Tuesday, January 27, 2009

College Endowment Plunged

Thanks to Mark Lee for the sharing below.

With the College endowment plunged, this would mean much more challenging financial aid this year.

This is quoted from WSJ .

College endowments have suffered a sharp blow in the financial crisis, with aggregate investment losses of at least $94.5 billion, according to a new survey.

The losses, covering the period between July 1 and Nov. 30 of last year, likely understate the severity of the hit schools have taken, since they don't include losses in illiquid, hard-to-value investments that many schools have loaded up on. Schools warned that the declines could lead to cutbacks in financial aid.

Endowment income is a critical part of budgets at colleges, especially at private schools. Many schools large and small have already announced budget cuts, including hiring freezes and the curtailing of construction projects.
[Colleges Rich and Poor Lose Big]

The survey, by the National Association of College and University Business Officers and Commonfund Inc., a Connecticut nonprofit, covered 435 schools and is the broadest tally to date of the markets' toll on colleges, which held $413 billion in endowment funds as of June 30, when most schools' fiscal year ends.

The $94.5 billion loss amounts to a decline of 23% during the five-month period, which was less than the 29% drop in the Standard & Poor's 500-stock index. But if results don't improve by the end of the collegiate fiscal year, the loss would be the biggest since the association began tracking returns in 1974. And many colleges may be putting off a more severe reckoning by excluding likely losses in private-equity funds and real estate from their figures.

The college business officers' association, along with TIAA-CREF, a financial-services firm that focuses on educators, also released its annual list of the biggest U.S. endowments as of the end of the schools' 2008 fiscal year, generally ended June 30. Harvard led the list with its $36.56 billion endowment. At that date, a record 77 endowments had assets of more than $1 billion. Their wealth has drawn recent attention from the Internal Revenue Service, which monitors schools' nonprofit tax exemption.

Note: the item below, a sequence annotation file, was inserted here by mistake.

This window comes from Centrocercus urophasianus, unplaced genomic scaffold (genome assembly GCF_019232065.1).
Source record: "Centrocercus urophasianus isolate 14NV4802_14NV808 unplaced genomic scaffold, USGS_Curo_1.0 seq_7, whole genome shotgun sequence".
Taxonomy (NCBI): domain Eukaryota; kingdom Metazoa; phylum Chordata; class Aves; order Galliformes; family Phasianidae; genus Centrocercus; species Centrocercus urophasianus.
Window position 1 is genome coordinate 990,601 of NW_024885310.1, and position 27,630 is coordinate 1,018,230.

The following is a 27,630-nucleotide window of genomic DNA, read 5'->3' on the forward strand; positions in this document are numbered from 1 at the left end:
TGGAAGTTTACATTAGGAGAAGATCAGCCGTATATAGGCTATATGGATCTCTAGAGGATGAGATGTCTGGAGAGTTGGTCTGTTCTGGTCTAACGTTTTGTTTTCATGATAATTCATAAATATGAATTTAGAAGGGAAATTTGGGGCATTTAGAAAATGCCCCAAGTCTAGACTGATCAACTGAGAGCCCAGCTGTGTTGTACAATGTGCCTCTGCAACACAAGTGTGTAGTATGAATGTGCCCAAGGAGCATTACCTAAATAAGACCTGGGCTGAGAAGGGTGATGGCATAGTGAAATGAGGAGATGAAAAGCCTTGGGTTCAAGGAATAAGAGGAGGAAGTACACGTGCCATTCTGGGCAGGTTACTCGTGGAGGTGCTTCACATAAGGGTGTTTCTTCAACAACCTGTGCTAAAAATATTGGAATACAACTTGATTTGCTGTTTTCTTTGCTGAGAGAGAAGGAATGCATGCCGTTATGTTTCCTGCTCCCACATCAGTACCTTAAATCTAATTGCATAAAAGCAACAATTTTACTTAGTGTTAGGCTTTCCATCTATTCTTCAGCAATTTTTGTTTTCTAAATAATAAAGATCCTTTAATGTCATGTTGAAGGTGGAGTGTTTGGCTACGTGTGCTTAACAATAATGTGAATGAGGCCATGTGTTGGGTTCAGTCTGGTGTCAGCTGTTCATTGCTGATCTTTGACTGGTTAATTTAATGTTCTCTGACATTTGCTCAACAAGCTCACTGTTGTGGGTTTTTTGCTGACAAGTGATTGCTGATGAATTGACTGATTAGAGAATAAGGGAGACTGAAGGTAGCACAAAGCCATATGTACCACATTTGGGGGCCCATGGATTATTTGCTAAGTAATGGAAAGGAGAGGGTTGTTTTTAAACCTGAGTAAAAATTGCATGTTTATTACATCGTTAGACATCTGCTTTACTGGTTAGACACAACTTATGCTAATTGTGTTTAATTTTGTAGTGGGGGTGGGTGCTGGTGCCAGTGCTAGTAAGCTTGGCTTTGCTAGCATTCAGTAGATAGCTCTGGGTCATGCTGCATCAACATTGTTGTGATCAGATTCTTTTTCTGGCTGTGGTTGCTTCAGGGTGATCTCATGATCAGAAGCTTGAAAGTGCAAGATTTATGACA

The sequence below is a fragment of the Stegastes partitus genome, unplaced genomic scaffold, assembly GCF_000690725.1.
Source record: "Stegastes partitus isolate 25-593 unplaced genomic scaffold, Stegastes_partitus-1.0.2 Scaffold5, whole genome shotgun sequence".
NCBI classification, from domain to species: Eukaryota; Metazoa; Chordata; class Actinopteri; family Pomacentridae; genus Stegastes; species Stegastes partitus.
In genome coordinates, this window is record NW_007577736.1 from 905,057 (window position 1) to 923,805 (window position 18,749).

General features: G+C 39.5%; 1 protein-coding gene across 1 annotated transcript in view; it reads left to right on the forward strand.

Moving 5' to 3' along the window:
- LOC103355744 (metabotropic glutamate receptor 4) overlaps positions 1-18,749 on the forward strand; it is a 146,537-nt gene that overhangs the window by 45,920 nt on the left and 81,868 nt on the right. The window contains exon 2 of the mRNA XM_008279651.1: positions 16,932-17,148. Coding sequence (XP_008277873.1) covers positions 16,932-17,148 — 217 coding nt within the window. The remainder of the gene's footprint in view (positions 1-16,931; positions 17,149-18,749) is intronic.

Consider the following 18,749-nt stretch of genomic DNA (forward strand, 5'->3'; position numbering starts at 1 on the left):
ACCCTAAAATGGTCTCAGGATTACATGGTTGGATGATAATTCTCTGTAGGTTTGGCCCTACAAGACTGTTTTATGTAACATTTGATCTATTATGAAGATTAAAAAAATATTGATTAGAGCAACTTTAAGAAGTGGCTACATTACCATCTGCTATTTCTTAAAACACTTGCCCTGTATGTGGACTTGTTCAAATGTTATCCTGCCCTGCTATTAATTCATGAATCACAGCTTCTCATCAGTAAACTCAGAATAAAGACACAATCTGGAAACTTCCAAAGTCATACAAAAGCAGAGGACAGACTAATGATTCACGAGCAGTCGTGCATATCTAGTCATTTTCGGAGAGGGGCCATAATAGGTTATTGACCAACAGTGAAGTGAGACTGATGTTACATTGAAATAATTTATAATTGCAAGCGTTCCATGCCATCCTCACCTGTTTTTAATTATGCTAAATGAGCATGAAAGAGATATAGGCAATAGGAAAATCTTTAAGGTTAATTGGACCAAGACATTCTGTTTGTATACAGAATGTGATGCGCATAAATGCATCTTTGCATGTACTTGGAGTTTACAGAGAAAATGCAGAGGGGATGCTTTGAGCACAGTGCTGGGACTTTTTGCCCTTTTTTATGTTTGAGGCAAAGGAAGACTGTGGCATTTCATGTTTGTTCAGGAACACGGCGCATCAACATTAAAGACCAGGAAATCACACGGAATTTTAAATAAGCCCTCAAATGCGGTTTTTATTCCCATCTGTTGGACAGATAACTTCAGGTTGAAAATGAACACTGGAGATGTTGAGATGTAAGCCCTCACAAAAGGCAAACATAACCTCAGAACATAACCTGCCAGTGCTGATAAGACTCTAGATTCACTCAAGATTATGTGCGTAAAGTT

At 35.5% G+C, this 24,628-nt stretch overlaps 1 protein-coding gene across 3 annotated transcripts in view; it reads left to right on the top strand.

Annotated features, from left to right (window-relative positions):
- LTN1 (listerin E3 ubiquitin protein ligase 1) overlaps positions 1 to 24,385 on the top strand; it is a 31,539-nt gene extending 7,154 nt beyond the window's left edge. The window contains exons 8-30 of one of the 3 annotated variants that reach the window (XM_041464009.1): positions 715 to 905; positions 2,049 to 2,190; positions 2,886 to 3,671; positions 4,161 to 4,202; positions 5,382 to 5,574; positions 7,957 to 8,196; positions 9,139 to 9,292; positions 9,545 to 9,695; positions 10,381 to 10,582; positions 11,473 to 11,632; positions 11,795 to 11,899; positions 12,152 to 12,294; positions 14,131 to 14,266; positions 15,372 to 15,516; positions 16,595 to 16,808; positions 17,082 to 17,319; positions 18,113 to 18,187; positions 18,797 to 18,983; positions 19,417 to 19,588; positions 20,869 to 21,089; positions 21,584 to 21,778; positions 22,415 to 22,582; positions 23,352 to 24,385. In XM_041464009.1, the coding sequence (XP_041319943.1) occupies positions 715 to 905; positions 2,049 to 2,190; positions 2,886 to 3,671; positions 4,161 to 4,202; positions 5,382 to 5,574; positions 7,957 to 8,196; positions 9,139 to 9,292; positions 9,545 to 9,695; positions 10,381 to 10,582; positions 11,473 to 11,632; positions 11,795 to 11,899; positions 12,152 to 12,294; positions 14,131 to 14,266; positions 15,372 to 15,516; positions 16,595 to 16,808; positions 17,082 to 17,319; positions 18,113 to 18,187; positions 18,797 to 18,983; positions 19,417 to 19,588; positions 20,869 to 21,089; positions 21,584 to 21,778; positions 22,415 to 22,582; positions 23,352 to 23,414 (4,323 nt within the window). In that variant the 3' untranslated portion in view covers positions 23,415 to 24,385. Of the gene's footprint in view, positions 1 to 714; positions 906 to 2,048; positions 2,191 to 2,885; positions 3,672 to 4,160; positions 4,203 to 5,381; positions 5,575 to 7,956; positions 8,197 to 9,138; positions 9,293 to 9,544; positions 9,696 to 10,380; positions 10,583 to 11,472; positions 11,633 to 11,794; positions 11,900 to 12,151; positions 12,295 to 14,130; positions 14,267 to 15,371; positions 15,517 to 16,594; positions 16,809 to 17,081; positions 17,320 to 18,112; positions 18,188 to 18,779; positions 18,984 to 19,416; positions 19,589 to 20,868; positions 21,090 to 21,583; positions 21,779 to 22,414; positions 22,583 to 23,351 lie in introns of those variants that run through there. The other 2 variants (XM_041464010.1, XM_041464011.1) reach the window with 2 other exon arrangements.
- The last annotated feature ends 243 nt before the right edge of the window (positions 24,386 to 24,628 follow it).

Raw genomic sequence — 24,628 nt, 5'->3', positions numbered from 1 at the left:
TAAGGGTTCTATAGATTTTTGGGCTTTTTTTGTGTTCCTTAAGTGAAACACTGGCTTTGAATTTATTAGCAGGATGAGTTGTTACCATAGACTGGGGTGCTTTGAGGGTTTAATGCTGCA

The IRS interest follows an inquiry by Sen. Charles Grassley, the senior Republican on the Senate Finance Committee who has been examining the business practices of hospitals and universities. Mr. Grassley has questioned repeatedly whether schools were hoarding their money at a time when tuitions were placing a heavy burden on middle-class families.

Mr. Grassley has suggested requiring the largest college endowments to make the same 5% minimum annual payments as private foundations. The new survey found that schools, on average, spend 4.6%, though many of the wealthiest have spent considerably less in recent years. Terry W. Hartle, senior vice president for the American Council on Education, which represents 1,600 college presidents, said he expected the spending rate at many colleges will rise to 6% because of endowment losses.

On Monday, Mr. Grassley said colleges shouldn't use their endowment losses "as an excuse" to raise tuition or freeze student aid. "Contrary to what colleges might argue, the weak economy makes a strong case for more endowment spending," Mr. Grassley said. "If an endowment is a rainy-day fund, it's pouring."
—Craig Karmin contributed to this article.

Write to John Hechinger at john.hechinger@wsj.com

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